There is a concept known as "private inurement" which the IRS is really strong on. Once you deed or give any asset to a non-profit, then that entity owns it. Should something happen to the entity, the assets are expected to be given to another non-profit. Such assets are not to benefit individuals. You run grave risk by getting personal benefit from an asset that would belong to a non-profit. You would be well advised to consult with an attorney familiar with federal and state tax matters, as well as a good CPA familiar with non-profit reporting requirements.
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The previous response is correct. The question itself suggests you need to read up on this issue, as well. When you state - "your investment" and that you are the "owner" of a organization that is a nonprofit this is not a true statement. If the school is recognized as a public charity that you cannot own it. You may be the founder, you may even have special rights written into your bylaws but you are not the owner. Also, once you gift something to the organization it is no longer your investment.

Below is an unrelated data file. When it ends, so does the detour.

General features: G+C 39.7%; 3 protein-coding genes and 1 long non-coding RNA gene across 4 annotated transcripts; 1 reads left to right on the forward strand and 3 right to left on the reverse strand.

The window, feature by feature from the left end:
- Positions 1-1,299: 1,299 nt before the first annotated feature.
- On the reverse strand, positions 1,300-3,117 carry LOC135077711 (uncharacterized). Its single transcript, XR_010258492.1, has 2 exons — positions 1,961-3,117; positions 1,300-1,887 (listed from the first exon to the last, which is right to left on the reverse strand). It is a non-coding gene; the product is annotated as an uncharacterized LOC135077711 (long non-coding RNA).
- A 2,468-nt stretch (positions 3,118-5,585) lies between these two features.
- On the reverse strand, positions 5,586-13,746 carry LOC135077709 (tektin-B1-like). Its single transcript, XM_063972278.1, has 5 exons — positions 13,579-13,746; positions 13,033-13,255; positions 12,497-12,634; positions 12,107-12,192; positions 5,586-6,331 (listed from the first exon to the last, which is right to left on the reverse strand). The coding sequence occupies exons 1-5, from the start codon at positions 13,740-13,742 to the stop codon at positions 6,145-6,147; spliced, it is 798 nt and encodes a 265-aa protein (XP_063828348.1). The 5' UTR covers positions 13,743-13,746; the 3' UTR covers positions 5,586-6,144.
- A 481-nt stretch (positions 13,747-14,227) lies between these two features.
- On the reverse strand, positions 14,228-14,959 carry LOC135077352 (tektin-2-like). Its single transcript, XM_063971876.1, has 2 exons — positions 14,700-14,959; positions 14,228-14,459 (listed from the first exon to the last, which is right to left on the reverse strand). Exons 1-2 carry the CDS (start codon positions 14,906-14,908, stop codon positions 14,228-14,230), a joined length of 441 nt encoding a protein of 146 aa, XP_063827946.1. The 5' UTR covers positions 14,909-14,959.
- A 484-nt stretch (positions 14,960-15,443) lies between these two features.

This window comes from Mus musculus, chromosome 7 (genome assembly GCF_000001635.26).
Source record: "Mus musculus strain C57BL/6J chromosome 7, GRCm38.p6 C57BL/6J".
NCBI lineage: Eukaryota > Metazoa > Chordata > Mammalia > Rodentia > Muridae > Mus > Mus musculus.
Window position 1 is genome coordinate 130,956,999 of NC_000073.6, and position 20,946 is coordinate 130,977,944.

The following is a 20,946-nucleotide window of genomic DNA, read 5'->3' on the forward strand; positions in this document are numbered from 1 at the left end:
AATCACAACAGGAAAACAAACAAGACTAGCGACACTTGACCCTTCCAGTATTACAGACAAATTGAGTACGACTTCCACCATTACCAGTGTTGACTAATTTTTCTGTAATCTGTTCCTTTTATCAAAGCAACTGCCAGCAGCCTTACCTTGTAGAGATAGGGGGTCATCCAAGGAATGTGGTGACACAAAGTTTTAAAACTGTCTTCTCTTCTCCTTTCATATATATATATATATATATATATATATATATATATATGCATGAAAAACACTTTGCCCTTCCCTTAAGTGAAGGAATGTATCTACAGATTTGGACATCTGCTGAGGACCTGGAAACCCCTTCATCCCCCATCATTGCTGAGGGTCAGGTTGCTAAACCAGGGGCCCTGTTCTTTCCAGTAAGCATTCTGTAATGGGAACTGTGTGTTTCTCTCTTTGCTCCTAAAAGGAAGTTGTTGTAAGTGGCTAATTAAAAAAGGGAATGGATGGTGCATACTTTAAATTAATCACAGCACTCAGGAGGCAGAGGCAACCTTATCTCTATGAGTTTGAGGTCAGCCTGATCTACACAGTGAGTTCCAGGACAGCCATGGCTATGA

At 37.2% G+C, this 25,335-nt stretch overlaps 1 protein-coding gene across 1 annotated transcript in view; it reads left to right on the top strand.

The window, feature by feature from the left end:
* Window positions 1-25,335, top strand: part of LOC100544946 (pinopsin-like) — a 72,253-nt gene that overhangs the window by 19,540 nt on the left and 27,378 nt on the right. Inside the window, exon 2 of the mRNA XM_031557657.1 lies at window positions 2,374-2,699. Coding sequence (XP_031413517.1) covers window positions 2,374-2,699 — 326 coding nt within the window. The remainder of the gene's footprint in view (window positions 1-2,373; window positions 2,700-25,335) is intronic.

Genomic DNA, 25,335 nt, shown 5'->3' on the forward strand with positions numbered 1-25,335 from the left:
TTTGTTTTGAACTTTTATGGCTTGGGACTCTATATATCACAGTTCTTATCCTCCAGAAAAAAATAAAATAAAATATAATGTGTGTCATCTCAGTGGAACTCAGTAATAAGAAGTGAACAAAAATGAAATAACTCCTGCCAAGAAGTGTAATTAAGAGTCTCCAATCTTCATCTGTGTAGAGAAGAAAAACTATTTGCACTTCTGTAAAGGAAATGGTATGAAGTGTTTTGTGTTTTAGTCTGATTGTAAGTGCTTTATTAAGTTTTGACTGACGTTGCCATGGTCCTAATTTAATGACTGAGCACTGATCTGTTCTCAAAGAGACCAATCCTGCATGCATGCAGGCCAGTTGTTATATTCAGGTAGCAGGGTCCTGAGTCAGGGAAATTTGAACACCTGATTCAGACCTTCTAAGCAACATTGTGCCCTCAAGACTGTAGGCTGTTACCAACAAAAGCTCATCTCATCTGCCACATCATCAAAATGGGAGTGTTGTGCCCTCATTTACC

In addition, if you wanted to give the property with the mortgage you may run into other tax issues. It is possible that you could lease the property to the nonprofit or a portion of it and possibly get a property tax exemption but this will depend on the local real estate regulations.
I strongly suggest you consult and attorney on this matter prior to doling anything else.